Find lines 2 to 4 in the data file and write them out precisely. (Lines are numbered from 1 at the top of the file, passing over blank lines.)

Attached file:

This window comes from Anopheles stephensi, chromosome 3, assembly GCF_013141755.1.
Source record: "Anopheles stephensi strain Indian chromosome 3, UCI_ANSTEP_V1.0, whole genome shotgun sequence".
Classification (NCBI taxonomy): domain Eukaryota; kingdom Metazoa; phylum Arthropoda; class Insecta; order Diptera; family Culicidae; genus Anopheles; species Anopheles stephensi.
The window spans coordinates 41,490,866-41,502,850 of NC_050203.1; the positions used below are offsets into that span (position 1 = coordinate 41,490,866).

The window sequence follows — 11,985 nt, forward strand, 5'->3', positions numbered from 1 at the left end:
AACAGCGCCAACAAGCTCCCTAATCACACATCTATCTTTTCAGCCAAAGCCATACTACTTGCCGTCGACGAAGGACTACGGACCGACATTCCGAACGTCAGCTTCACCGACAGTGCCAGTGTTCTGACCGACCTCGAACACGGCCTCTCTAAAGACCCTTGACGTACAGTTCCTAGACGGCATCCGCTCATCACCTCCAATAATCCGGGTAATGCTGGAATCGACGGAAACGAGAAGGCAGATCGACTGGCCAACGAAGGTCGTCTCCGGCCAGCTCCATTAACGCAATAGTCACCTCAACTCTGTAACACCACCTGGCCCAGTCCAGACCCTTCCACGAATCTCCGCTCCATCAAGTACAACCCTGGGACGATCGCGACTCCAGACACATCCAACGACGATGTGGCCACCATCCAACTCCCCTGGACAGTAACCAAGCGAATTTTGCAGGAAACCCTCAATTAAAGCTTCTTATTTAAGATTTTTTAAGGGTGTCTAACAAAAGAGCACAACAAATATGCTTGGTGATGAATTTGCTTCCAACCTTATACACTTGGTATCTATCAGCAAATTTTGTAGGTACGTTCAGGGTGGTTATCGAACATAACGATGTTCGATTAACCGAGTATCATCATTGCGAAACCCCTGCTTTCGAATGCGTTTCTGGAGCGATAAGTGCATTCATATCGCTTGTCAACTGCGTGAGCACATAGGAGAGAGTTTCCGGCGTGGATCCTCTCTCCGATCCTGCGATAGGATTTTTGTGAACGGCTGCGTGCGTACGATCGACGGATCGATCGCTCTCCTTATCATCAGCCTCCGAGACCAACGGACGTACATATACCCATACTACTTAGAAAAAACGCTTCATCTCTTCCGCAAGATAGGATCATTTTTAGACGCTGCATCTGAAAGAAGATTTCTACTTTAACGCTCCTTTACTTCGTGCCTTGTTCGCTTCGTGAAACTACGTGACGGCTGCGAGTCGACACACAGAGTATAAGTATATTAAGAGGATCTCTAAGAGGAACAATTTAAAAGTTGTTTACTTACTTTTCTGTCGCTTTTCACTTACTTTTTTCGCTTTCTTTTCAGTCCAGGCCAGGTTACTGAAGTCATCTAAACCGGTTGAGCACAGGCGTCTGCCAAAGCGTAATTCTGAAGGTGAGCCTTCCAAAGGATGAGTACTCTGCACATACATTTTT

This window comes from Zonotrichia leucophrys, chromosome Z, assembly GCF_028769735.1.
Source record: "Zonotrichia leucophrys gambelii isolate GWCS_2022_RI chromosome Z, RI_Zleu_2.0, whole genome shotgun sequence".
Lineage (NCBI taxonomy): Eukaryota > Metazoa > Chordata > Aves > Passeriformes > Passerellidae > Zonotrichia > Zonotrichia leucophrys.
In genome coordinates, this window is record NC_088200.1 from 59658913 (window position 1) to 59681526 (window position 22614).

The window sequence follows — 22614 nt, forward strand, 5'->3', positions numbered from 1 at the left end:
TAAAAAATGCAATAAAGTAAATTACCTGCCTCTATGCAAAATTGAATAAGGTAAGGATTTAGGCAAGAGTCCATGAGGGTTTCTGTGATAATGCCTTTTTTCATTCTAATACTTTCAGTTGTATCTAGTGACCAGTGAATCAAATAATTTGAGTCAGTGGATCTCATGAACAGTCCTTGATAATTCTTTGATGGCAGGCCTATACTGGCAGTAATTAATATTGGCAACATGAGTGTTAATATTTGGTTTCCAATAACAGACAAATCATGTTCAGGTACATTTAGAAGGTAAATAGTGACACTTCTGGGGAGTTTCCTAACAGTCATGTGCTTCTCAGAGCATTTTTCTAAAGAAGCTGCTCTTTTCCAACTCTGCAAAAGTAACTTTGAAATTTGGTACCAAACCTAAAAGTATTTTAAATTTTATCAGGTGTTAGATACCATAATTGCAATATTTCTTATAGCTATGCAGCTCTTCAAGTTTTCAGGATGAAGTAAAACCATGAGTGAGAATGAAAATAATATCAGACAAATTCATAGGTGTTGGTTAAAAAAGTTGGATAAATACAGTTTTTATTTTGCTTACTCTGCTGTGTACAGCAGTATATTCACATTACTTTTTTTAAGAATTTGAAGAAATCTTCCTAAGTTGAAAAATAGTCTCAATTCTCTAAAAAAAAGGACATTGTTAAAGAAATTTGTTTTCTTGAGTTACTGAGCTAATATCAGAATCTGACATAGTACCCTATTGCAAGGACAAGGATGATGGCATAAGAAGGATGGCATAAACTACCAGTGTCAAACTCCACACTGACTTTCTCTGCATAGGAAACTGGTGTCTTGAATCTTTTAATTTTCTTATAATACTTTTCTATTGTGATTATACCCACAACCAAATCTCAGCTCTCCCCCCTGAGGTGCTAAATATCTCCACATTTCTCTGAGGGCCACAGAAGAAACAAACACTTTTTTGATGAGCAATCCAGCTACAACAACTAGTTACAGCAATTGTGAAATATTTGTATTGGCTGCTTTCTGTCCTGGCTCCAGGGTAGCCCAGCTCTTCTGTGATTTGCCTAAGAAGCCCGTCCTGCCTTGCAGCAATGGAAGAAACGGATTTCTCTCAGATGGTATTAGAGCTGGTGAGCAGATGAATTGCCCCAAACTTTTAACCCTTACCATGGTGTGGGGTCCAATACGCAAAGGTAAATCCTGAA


Source record: "Anopheles stephensi strain Indian chromosome 3, UCI_ANSTEP_V1.0, whole genome shotgun sequence".
Classification (NCBI taxonomy): domain Eukaryota; kingdom Metazoa; phylum Arthropoda; class Insecta; order Diptera; family Culicidae; genus Anopheles; species Anopheles stephensi.
The window spans coordinates 41,490,866-41,502,850 of NC_050203.1; the positions used below are offsets into that span (position 1 = coordinate 41,490,866).